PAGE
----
The museum whose foundation has already been completed is expected to also boost tourism in the country as it will contain all the historical facts about the martyrs, the cultural lifestyle of Ugandans and heritage of the country.
Luwum, the Archbishop of the Church of Uganda, Rwanda and Mboga-Zaire, was killed by the Idi Amin regime on February 16, 1977, a day after being arrested on allegations that he was plotting to overthrow the government. The regime of the time later said the Archbishop, together with two cabinet ministers Oboth Ofumbi and Erinayo Oryma,had died in a car accident.His death drew the curtain on his 24 years of service to the church starting in 1953 when he was ordained a priest. Before becoming Archbishop, he had served as Bishop of Northern Uganda between 1969 and 1974.
Bishop James Hannington was a British missionary who came to present day Uganda in 1882, two years before he was consecrated as the first Bishop of East Equatorial Africa. He was attacked and killed in Busoga in October 1885 on the orders Kabaka Mwanga of Buganda.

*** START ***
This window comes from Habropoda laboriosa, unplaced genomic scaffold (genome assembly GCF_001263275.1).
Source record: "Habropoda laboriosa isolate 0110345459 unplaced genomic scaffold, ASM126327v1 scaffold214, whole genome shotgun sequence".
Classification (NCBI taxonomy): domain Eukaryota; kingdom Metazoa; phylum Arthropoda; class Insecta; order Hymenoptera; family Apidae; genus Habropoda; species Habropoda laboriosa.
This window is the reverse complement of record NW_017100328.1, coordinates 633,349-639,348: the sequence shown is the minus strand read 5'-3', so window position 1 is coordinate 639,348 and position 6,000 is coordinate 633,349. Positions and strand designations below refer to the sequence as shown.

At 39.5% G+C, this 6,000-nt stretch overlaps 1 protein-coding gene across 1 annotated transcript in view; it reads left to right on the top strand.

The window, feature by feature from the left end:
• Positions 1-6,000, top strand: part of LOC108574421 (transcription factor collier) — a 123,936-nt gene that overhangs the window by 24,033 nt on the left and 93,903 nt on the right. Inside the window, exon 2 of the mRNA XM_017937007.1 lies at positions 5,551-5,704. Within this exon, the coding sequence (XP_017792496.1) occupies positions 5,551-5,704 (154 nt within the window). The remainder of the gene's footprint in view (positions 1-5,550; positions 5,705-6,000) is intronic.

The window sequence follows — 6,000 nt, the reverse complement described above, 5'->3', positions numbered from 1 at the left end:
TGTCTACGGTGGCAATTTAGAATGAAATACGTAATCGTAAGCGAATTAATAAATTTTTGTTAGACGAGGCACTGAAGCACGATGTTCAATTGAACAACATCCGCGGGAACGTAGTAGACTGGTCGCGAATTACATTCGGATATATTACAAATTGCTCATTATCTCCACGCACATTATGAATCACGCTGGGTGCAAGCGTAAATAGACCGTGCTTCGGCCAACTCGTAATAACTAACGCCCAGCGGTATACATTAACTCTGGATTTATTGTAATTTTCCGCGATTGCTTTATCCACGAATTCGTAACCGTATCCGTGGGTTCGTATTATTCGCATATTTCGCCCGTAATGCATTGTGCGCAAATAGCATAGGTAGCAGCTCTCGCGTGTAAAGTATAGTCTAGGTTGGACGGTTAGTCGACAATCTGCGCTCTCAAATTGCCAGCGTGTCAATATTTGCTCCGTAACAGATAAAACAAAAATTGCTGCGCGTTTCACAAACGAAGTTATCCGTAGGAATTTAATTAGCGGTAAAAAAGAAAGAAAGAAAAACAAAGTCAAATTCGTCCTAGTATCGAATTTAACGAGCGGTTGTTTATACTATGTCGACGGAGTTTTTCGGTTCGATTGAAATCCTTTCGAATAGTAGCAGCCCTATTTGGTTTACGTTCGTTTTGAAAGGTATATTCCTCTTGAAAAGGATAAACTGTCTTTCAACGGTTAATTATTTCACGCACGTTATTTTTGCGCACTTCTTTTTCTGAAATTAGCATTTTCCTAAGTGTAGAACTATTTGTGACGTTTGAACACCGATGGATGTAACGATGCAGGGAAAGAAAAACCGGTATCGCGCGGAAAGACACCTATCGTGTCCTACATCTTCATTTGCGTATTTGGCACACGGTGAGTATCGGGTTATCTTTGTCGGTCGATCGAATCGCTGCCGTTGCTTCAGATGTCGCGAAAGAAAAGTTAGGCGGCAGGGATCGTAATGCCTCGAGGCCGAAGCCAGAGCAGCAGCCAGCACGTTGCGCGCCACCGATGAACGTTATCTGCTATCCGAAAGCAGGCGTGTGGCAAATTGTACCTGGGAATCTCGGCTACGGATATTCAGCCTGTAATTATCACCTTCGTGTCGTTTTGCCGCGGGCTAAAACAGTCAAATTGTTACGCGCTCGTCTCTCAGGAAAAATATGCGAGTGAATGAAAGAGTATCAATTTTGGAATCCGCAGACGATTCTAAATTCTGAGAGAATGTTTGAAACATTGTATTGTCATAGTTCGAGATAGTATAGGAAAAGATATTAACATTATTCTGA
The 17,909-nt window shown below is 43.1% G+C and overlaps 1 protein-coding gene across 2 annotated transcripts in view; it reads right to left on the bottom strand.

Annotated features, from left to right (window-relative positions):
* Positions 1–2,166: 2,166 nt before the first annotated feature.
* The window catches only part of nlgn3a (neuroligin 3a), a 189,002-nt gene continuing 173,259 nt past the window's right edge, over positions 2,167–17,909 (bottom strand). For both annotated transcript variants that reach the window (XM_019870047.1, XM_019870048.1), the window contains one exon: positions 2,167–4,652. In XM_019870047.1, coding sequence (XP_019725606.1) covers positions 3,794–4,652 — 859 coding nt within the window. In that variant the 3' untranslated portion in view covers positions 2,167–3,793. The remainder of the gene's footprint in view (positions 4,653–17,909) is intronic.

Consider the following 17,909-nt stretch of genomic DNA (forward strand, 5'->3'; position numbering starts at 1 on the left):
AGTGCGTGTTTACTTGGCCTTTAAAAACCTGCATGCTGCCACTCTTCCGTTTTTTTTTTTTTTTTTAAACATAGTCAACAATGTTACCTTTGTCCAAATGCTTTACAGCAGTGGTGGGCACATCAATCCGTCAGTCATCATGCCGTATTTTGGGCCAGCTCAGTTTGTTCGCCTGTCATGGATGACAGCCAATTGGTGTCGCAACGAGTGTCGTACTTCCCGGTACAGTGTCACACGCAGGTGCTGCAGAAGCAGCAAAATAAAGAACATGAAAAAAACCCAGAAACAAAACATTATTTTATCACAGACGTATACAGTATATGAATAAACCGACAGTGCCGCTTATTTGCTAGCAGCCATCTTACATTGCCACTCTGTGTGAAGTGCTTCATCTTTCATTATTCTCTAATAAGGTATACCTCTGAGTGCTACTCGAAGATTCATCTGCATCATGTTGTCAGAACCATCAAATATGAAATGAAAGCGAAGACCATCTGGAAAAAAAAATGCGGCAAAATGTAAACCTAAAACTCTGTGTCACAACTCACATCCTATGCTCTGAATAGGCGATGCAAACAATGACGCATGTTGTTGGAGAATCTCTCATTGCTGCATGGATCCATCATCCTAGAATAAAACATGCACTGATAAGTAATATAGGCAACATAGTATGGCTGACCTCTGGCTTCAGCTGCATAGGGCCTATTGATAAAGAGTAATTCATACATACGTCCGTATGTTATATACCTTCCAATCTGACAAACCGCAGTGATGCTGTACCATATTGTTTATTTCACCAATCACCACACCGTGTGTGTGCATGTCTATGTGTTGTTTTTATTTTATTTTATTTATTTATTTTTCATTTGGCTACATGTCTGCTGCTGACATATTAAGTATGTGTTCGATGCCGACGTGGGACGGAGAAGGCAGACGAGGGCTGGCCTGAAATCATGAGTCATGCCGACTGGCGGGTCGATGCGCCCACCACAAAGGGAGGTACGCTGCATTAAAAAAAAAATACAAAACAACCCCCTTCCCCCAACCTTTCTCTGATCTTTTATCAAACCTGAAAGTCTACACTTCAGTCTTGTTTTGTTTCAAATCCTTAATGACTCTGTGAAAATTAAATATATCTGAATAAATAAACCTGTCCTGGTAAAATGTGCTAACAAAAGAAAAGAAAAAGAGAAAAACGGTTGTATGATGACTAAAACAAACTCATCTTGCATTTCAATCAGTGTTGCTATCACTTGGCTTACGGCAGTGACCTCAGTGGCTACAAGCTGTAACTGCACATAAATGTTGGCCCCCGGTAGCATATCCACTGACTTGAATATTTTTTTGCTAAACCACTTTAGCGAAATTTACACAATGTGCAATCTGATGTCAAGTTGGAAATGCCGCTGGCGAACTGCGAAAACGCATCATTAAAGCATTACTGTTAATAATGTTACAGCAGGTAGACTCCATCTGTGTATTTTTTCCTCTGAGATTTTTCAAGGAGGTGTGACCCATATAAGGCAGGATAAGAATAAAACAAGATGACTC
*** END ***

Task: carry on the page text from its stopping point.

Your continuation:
The Church of Uganda has now embarked on constructing the museum that is expected to cost 36 billion shillings in memory of the two bishops. Archbishop Stanley Ntagali says the church recognizes the two as martyrs and will officially allocate space for them in the museum. He says the fact that they, like other martyrs, lost their lives in defence of their faith qualifies them to be martyrs.
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He says the museum will contain many cultural and historical sections. Ntagali says the foundation of the museum is complete and the next phase of the construction will soon kick off.He says the church is organizing special prayers where President Museveni will officially lay the foundation stone. He is appealing to Christians to turn up in large numbers to raise funds for the project.
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Archbishop Ntagali says the structure will depict the torture chambers, the prisons, the main execution area and a host of other facilities that were used to humiliate the Uganda Martyrs. He says the campaigns for the fundraising will be taken to all dioceses and churches across the country. Ntagali also says since the site will be an international tourism site, they are also appealing to the government to invest in the project to attract foreign tourists who come for the martyrs day.
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Bishop Wilberforce Kityo Luwalira of Namirembe Diocese, who is the vice chairperson of the construction committee, says they have already spent over 100 million shillings raised for the project. He is appealing to well-wishers to raise more money so that the project can progress. President Museveni has already contributed 100 million shillings towards the construction of the museum.